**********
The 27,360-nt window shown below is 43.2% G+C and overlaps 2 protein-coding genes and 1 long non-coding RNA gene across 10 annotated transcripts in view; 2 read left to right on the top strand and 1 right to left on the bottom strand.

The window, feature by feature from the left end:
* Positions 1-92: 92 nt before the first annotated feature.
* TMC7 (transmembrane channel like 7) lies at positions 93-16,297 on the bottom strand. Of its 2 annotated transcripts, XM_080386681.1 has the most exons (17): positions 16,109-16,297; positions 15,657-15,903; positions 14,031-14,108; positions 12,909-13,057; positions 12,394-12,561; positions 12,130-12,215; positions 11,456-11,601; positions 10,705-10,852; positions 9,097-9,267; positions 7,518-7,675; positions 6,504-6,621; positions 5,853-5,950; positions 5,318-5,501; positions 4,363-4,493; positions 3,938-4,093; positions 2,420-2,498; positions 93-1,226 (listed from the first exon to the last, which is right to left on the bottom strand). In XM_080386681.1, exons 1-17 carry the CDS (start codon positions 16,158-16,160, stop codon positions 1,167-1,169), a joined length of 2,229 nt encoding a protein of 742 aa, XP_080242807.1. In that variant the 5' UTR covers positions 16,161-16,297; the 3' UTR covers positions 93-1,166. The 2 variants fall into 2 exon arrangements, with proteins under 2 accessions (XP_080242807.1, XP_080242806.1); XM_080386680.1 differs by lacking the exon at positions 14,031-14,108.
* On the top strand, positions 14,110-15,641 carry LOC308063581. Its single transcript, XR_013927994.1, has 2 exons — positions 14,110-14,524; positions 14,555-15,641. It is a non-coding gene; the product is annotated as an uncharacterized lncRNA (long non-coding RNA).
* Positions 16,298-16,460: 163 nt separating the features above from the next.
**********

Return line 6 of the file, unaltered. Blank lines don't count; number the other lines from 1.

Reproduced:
* Positions 16,298-16,460: 163 nt separating the features above from the next.